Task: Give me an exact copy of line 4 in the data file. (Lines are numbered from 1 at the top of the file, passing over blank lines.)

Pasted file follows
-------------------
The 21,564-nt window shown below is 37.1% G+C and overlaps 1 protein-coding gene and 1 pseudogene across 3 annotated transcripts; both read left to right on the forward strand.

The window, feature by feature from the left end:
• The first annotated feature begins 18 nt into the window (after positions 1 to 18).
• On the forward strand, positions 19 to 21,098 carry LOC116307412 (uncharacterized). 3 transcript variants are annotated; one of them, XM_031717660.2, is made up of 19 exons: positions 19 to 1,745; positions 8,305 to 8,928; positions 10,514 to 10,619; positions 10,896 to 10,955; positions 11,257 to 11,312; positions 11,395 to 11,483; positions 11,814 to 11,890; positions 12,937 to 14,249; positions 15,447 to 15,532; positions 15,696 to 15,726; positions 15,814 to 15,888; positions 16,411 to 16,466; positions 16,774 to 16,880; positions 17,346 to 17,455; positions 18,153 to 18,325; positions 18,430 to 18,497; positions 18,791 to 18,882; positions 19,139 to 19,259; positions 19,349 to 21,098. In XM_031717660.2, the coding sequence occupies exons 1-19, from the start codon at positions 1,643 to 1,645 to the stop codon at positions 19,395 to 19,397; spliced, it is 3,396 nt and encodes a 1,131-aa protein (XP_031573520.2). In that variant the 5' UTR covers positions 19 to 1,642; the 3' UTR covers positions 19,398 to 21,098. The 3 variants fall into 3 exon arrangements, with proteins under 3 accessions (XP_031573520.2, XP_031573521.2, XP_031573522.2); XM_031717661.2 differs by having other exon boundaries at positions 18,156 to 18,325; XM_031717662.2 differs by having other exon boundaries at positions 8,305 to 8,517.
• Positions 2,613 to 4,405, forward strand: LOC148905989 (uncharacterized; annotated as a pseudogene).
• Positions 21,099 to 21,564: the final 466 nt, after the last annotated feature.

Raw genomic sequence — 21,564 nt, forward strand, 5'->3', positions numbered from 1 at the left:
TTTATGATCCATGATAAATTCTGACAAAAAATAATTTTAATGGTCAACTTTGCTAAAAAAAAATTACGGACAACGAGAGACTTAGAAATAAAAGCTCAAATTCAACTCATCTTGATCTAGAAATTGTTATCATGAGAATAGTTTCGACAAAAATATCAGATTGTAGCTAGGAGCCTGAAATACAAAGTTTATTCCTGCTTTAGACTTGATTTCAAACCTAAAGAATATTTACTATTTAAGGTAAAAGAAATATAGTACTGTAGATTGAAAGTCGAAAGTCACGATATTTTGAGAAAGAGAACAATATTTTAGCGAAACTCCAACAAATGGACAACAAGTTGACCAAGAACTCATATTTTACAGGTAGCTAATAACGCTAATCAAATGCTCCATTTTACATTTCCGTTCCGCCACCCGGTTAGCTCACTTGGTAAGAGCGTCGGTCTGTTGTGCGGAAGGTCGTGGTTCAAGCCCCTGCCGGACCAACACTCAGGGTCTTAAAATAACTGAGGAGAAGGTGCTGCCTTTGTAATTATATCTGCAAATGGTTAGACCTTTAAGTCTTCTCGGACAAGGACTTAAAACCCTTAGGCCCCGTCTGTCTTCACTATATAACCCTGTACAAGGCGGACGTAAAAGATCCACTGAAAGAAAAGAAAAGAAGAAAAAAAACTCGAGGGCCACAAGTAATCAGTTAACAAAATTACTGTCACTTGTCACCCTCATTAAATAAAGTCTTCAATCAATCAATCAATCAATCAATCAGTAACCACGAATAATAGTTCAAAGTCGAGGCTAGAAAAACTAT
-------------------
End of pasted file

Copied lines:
• On the forward strand, positions 19 to 21,098 carry LOC116307412 (uncharacterized). 3 transcript variants are annotated; one of them, XM_031717660.2, is made up of 19 exons: positions 19 to 1,745; positions 8,305 to 8,928; positions 10,514 to 10,619; positions 10,896 to 10,955; positions 11,257 to 11,312; positions 11,395 to 11,483; positions 11,814 to 11,890; positions 12,937 to 14,249; positions 15,447 to 15,532; positions 15,696 to 15,726; positions 15,814 to 15,888; positions 16,411 to 16,466; positions 16,774 to 16,880; positions 17,346 to 17,455; positions 18,153 to 18,325; positions 18,430 to 18,497; positions 18,791 to 18,882; positions 19,139 to 19,259; positions 19,349 to 21,098. In XM_031717660.2, the coding sequence occupies exons 1-19, from the start codon at positions 1,643 to 1,645 to the stop codon at positions 19,395 to 19,397; spliced, it is 3,396 nt and encodes a 1,131-aa protein (XP_031573520.2). In that variant the 5' UTR covers positions 19 to 1,642; the 3' UTR covers positions 19,398 to 21,098. The 3 variants fall into 3 exon arrangements, with proteins under 3 accessions (XP_031573520.2, XP_031573521.2, XP_031573522.2); XM_031717661.2 differs by having other exon boundaries at positions 18,156 to 18,325; XM_031717662.2 differs by having other exon boundaries at positions 8,305 to 8,517.